Several Boone County archaeological sites are listed in the National Register of Historic Places (NRHP), including those within the 500-acre Big Bone Lick Archaeological District as well as one of the most significant Paleo-Indian sites in the region. Also listed are two Fort Ancient village sites (Arrasmith and Cleek-McCabe), a Woodland mound and habitation complex (the Rogers Site), and the Adena-era Reeves Mound. Other potentially eligible sites include a multi-component Fort Ancient village site in Petersburg and the ruins of a Crisler-Gulley Mill on Gunpowder Creek. The 2 volume set titled The Archaeology of Kentucky presents detailed contexts and recommendations for archaeological sites across the state.
Over the years, many sites in the KAS database were reported by amateurs collecting artifacts from the surface; some have also been excavated by amateurs operating without a permit. The OSA administers excavation permits for archaeology on publicly owned lands and all publicly or privately owned caves. The Review Board does not recommend or support archaeology anywhere in Boone County without such permits.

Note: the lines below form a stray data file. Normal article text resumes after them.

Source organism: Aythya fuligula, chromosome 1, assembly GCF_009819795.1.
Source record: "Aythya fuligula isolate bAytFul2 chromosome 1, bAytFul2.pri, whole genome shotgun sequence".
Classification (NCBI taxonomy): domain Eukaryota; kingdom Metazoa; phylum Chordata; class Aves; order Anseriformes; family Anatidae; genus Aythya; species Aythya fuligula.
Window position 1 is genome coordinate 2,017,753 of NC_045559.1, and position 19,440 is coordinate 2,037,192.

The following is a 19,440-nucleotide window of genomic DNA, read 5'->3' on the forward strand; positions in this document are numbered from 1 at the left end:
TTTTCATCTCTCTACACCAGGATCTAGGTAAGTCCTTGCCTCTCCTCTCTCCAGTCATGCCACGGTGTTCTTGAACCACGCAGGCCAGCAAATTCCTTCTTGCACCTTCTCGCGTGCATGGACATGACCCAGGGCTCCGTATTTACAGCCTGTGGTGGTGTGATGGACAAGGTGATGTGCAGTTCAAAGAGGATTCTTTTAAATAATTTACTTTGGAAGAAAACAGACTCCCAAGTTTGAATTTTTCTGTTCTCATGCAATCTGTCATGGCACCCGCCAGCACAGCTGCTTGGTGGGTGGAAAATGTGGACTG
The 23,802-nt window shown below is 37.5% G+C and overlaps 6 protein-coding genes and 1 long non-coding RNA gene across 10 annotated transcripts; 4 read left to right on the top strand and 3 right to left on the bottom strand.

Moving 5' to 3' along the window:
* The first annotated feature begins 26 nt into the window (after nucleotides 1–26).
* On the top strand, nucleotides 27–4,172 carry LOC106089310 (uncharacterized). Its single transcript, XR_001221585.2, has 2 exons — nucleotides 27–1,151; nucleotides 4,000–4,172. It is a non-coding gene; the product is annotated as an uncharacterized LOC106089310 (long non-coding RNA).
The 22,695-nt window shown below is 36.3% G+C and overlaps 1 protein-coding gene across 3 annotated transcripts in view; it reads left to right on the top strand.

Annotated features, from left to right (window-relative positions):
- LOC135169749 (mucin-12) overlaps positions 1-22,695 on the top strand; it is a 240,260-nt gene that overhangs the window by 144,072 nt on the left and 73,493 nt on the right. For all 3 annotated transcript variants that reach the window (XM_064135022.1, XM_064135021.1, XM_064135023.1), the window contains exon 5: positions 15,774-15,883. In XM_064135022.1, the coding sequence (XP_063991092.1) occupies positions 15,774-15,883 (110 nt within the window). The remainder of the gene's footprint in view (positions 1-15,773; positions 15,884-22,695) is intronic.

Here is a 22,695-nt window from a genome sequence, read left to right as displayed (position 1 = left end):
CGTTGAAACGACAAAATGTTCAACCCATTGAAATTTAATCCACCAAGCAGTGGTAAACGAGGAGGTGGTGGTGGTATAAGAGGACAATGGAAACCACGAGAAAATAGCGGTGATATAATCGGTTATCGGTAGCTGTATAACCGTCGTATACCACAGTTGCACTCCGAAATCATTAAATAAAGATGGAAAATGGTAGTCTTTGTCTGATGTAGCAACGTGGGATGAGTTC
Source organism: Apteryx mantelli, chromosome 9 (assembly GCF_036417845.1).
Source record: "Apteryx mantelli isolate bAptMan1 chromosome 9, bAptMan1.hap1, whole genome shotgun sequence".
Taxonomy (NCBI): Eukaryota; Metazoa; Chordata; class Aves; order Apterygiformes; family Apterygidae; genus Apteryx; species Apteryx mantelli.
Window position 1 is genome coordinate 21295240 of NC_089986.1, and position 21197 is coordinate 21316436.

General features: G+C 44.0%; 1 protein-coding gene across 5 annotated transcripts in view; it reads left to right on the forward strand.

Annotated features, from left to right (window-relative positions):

Boone County has been the focus of archaeological investigation by professionals and amateurs since at least the 1930s (see Archaeological Survey of Kentucky, Funkhouser and Webb, 1932). During the Works Progress Administration (WPA) era (1938-1941), seven Adena mounds and a Fort Ancient mound/village site were excavated. The Northern Kentucky Archaeological Society under the direction of Ellis Crawford conducted investigations at the Rogers mound and village site in the 1950s.
In compliance with the National Historic Preservation Act of 1966 and National Environmental Policy Act of 1969, formal archaeological surveys have been performed in Boone County since the late 1960s. Archaeological surveys (and sometimes testing) have been conducted for projects involving road construction, airport expansion, power plant development, sewer lines, cell towers, and other undertakings requiring Federal permits or funding.
Since the 1730s, Big Bone Lick has been noted as a place where bones of extinct megafauna could be found and has received national and international attention for its significant role in vertebrate paleontology. In 2009, Big Bone Lick was designated a National Natural Landmark; a National Historic Landmark nomination is still in the works.
The first phase of a new museum at Big Bone Lick was dedicated in November, 2004. Subsequent phases of construction depend on funding through the State Department of Parks. Ongoing archaeological and paleontological research remains the core of the facility’s interpretive mission.